If you believe HIV/AIDS is spread across America primarily by homosexuals, you are correct. If you believe homosexuality is a sin, you are correct. If you are a homophobic Baptist and have therefore turned your back on the homosexual community and anyone with HIV/AIDS, then you are sinning as well. Caring for the sick includes people with HIV/AIDS. Yes, even if they are homosexuals.
When was the last time you read Matthew 25:43? “I was a stranger and you did not invite me in, I needed clothes and you did not clothe me, I was sick and in prison and you did not look after me.” Notice there was no asterisk in the verse excluding those who are sick with HIV/AIDS.
Sadly enough, there are few, if any, Oklahoma Baptist churches with ministries to people with HIV/AIDS. Unfortunately, HIV/AIDS has become the Leprosy of the 21st Century.
“Hearing this, Jesus said to them, ‘It is not the healthy who need a doctor, but the sick. I have not come to call the righteous, but sinners.'” Mark 2:17. Who among us will rise up and minister to this desperately hurting unreached people group?
It appears we have soothed our consciences by determining homosexuals and others with HIV/AIDS are getting what they deserve. Getting what they deserve? Has it come to this? If we are going to base our compassion and concern for the lost and sick on what they deserve, then they will never receive it. Are we then willing to accept what we deserve? No one wants what they deserve.
Yes, the book of Romans makes it very clear that the wages of sin is death. But have we forgotten that none of us deserves God’s mercy and grace? Homosexuals are not the only sinners among us. We all have sinned and fallen short of God’s standard.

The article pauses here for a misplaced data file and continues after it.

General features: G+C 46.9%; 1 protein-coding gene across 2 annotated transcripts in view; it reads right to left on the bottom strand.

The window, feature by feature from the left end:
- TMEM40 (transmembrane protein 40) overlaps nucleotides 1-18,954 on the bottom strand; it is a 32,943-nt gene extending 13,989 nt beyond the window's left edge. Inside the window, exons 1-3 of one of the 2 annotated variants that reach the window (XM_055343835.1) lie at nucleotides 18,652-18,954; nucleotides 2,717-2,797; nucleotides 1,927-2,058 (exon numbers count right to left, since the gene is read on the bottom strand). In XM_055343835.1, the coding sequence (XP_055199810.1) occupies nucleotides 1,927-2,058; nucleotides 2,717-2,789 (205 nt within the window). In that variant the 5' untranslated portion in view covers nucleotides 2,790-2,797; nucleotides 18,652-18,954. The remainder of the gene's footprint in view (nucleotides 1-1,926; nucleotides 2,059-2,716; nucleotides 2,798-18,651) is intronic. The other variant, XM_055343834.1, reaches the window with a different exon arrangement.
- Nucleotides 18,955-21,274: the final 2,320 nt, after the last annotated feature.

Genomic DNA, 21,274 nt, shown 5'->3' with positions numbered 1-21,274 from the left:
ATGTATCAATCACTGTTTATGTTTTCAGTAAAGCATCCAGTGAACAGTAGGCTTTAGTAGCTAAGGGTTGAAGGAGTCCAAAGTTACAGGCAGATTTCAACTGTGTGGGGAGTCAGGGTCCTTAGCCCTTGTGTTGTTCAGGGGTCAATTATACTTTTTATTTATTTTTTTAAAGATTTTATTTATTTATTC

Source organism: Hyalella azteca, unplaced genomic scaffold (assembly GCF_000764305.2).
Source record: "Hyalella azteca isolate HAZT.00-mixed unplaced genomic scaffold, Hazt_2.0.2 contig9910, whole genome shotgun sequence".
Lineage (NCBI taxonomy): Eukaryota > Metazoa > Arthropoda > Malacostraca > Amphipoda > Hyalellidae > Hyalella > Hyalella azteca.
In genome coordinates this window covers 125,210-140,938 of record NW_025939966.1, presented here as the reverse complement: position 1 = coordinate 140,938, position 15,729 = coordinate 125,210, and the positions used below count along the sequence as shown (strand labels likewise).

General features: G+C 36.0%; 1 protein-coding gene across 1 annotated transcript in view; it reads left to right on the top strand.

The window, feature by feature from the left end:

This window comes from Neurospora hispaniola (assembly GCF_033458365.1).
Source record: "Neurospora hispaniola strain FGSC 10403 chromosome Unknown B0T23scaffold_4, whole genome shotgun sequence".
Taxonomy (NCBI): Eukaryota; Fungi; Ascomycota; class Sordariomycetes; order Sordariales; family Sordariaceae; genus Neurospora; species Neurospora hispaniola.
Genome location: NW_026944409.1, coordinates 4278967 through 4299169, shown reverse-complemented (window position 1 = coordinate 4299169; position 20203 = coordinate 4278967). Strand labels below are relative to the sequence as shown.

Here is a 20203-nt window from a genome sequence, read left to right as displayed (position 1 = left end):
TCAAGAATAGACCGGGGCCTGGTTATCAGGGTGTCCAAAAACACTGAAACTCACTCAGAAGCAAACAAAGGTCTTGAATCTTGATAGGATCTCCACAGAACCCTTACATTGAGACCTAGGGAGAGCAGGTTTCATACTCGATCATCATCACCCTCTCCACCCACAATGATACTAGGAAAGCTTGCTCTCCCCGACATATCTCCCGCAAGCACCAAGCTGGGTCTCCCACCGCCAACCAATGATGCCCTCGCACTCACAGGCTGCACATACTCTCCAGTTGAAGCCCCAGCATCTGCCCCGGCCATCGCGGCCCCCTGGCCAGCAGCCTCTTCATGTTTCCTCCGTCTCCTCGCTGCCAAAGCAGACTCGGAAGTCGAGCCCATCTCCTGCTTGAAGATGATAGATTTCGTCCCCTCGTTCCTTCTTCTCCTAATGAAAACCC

Praise the Lord not all Southern Baptists have walked away from those with HIV/AIDS. Kay Warren, wife of Saddleback Community Church Pastor Rick Warren, is executive director of Saddleback Church’s HIV/AIDS Initiative.
Saddleback, located in Lake Forest, Calif., has developed the acrostic C.H.U.R.C.H. as the outline for its strategy to care for those with HIV/AIDS. The elements include: Care for and support the sick. Handle testing and counseling. Unleash a volunteer labor force. Remove the stigma. Champion healthy behavior. Help with nutrition and medication. Warren is quick to point out that people desperately need Jesus and that ministry to those with HIV/AIDS starts with the Bible.
Not every church in Oklahoma has the ability to launch a ministry the size of Saddleback Church, but every Oklahoma Baptist church has the ability to care and minister to the lost and sick, including those with HIV/AIDS.
The real question is whether or not we care enough to reach out to modern day lepers. Is there really any question as to what Jesus would have us do? A good start would be to learn more about Saddleback’s ministry at www.purposedriven.com/hiv or pick up a copy of Chad Thompson’s book, Loving Homosexuals as Jesus Would.